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August 31, 2018
By Rachel Warriner, Corporate Tax Manager at RMT Accountants & Business Advisors
“In a digital age, it is right that we develop a digital tax system.”
So said Chancellor Philip Hammond in his recent Spring Budget speech as he announced a year’s delay in the implementation for smaller businesses of the Making Tax Digital initiative that has been high on the Treasury and HMRC’s agenda for the past couple of years.
In the government’s own words, Making Tax Digital “is a key part of plans to make it easier for individuals and businesses to get their tax right and keep on top of their affairs.”
The idea behind it is to allow the taxation process to be conducted in real time by making better use of information through a single financial account, much in the same way as many of us now do with online banking.
Digital interaction is the key to the future. Prompts, advice and support through webchat and secure messaging will be made available, while digital record keeping software will be linked directly to HMRC’s systems, allowing businesses and individuals to send and receive information directly.
HMRC has been consulting widely over its plans, with a view to (rather optimistically) having everything fully operational by 2020.
But while the aim is to make the taxman’s gathering of information more efficient, there are, as things stand, many issues to address if unnecessary confusion and stress is to be avoided, and it rather seems like the beneficiary of the new ways of working will be the taxman, rather than taxpayers.
In the first instance, anyone working in the finance function of even a relatively small business, let alone a large one, knows only too well how difficult it can be to extract the invoicing, expense and other cost information you need to do your job from colleagues who are already busy with 15 other things that are more important on their daily To Do lists.
Shortening the timescale in which you need to access this information, and asking them for it more often, is going to require a major culture change in many businesses, and one which will require you to have owners and senior managers onside from the very beginning – after all, it’s them that will be paying any fines or penalties that come in as a result of missed deadlines or incomplete submissions.
Company’s internal controls also need to be up to the job, and preemptive action taken now to ensure that they are should help avoid issues arising later.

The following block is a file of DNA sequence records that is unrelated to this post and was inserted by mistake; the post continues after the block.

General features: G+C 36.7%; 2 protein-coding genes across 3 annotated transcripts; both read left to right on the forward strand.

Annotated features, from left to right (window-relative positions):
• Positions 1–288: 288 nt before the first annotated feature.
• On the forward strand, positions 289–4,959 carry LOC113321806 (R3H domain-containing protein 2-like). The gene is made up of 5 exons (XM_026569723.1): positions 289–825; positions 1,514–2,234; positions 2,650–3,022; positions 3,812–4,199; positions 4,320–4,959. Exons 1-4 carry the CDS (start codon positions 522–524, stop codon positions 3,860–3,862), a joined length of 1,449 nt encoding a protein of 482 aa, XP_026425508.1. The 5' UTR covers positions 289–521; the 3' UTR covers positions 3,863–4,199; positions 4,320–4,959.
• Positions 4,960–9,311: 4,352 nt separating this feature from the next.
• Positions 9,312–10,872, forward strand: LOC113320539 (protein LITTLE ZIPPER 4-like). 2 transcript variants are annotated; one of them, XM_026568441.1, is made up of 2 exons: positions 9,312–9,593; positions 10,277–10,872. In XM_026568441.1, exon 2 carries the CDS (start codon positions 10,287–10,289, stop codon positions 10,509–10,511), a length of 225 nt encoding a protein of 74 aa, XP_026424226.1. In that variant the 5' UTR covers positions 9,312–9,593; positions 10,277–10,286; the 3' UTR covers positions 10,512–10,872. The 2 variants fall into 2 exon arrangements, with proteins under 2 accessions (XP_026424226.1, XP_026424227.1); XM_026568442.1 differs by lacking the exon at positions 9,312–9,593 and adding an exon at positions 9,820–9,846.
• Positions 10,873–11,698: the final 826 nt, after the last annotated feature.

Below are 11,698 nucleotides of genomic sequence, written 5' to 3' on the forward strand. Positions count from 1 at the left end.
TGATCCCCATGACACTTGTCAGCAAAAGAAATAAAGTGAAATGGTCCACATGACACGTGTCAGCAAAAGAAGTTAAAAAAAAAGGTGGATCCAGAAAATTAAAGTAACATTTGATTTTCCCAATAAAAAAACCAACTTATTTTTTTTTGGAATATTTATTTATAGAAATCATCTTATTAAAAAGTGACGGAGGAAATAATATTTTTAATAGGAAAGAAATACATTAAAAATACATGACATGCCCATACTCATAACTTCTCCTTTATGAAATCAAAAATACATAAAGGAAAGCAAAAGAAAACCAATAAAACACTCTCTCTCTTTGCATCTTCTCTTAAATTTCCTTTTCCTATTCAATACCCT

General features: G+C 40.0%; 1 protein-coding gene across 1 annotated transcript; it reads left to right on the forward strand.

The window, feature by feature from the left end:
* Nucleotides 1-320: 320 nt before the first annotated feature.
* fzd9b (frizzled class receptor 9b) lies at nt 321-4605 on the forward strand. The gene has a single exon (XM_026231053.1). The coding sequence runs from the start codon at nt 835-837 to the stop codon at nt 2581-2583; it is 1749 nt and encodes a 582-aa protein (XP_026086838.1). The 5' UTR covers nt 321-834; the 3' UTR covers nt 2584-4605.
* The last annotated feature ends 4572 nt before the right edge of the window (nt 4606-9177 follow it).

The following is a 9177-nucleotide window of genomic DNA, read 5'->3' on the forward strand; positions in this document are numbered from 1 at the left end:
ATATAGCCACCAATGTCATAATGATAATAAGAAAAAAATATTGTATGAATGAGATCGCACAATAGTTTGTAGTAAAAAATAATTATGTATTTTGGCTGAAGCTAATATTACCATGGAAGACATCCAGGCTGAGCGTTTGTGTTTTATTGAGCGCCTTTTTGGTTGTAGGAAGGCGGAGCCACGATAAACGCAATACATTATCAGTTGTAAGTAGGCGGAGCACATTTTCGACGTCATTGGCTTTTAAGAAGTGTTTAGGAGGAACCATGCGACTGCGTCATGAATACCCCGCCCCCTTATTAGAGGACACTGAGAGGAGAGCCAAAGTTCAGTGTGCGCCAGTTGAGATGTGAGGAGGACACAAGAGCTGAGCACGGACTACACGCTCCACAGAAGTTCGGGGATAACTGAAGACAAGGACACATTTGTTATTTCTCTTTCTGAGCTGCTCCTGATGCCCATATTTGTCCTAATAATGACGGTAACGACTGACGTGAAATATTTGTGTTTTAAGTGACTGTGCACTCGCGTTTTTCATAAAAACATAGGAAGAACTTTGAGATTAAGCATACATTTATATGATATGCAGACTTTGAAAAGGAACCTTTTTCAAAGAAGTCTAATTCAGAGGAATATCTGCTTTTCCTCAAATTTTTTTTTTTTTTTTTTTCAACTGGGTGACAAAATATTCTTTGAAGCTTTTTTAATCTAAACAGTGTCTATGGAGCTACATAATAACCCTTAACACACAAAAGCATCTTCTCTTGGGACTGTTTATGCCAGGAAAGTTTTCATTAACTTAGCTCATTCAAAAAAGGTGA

Variations in year-on-year or even quarter-on-quarter revenue levels could get the attention of the algorithms behind HMRC’s new technologies, which may then put you on their radar when there’s no reason to be, while major payments you make to related parties or repayments you receive covering areas such as research and development tax incentives could have the same outcome.
Your company’s use of any particular tax schemes also needs to be presented as transparently as possible, most especially if they are designed to reduce your overall tax bill, and the salutary lessons that many high-profile individuals and businesses are currently learning after investing in schemes which turned out not to be legitimate should be noted by everyone.
Whatever the challenges, “the government is committed to reducing burdens for taxpayers and building a transparent and accessible tax system fit for the digital age” which means that, sooner or later, Making Tax Digital will be in place and part of our daily lives.
The most sensible course of action is to proactively prepare for this day sooner rather than later, examine your finance functions to ensure that they’re up to the job that will expected of them and take expert advice on how any gaps or particular areas of concern might best be addressed.
RMT provides the full range of financial and business advisory services through its specialist tax, accountancy, corporate finance, healthcare, information technology and recovery & insolvency teams, and works with firms of all sizes both within and outside the North East.
August 31, 2018
August 31, 2018